For more than four years, Godfrey Kalema endured pain caused by a swelling on his forehead.
He visited a number of health units without much success as he could not afford the money required for treatment.
“At one of the hospitals, I was asked to pay sh400,000 for treatment but it was too much for me,” said the 30-year-old peasant and resident of Bugodi village, Baitambogwe Sub County in Mayuge district.
However, all this came to pass as Kalema got relief after receiving a free operation at St. Francis Hospital Buluba in Mayuge.
“I now feel relieved, I would like to appreciate the doctors and all well-wishers for such a kind gesture,” a visibly excited Kalema said after a successful surgery on Friday.
Kalema was among over 120 patients who received surgery and treatment at a free surgical camp organized by Hope Institute Uganda, a non-government organization in conjunction with St. Francis Hospital Buluba.
The week long exercise was done by physicians from Nsambya Hospital in Kampala, their counterparts from Wisconsin in the USA supported by colleagues from Buluba Hospital.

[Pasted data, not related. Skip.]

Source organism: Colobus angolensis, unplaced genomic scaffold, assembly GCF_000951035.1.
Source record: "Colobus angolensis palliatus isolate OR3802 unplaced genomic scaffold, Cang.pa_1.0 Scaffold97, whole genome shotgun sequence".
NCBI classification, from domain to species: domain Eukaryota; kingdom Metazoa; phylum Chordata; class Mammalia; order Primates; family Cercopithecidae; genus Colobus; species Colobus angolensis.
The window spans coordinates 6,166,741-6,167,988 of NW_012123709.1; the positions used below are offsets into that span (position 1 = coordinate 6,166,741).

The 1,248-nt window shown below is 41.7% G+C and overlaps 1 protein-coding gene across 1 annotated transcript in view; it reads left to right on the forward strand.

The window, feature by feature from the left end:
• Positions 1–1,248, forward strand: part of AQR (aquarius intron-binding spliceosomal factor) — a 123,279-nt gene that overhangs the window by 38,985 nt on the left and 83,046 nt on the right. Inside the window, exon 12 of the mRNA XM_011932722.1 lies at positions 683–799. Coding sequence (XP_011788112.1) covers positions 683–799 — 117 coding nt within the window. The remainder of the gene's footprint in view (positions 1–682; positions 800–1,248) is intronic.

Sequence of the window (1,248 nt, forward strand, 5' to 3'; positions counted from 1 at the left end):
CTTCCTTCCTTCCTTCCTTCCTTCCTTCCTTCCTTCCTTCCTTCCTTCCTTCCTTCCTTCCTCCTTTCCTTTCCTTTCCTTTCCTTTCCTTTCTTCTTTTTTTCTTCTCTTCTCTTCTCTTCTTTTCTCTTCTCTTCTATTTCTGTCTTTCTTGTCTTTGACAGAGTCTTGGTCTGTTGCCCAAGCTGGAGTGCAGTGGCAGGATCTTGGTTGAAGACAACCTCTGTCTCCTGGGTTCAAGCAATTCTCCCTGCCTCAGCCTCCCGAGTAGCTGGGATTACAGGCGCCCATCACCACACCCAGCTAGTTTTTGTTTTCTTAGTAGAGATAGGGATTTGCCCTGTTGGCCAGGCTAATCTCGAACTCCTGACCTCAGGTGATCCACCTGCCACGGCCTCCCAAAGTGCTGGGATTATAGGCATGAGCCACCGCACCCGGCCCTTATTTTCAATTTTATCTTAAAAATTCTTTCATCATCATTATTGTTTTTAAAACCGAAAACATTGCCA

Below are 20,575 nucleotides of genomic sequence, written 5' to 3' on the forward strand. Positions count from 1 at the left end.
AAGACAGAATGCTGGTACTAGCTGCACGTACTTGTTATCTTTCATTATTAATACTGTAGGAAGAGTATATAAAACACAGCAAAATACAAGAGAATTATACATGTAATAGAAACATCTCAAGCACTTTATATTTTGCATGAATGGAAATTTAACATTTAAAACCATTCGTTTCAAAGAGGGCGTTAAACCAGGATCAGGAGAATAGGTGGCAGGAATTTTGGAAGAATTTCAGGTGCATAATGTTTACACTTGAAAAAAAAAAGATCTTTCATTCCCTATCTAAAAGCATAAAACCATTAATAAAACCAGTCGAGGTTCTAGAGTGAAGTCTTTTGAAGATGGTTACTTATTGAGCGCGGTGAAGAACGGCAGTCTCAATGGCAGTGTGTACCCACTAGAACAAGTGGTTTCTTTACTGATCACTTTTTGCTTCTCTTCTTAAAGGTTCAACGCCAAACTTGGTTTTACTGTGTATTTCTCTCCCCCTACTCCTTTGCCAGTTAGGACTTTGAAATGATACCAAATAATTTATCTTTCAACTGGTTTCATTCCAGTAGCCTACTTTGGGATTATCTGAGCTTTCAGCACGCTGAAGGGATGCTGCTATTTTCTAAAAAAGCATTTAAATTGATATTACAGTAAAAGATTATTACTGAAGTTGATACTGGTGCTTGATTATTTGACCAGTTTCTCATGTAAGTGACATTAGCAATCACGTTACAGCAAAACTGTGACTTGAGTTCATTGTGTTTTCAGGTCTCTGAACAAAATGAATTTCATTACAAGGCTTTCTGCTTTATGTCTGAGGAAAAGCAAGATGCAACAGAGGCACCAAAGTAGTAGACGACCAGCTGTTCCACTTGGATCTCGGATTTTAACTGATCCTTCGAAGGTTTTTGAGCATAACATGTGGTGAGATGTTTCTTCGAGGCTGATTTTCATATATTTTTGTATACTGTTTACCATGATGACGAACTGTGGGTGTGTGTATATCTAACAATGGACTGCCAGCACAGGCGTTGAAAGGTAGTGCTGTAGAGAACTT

According to Dr. Patricia Garner, a general surgeon who headed the medical team from Wisconsin, most common cases handled involved patients with hernia, goitre and lumps. There was also a team of gynaecologists attending to women.
Garner attributed the high incidence of hernia to a tendency by some people to do manual work while she said goitre is caused by iron deficiency in the body.
Dr. Isaac Mubezi, from Nsambya Hospital noted that majority of patients who benefitted from the surgical camp were needy people, without any hope for getting treatment.
He however expressed disappointment that some of the medical equipment that was being brought in to help in management of health cases, were confiscated at Entebbe International Airport.
“The number of people treated could have been more than this but we decided to limit the number because some equipment was confiscated,” he regretted.
Hope Institute Uganda started by Joy and Gideon Ngobi who are Ugandans living in the US has so far conducted six such camps in Uganda.
Ngobi said it was a way through which they help those with health concerns but with no means to access treatment.
He added that funding for the camps is got through donations by well-wishers and the doctors themselves.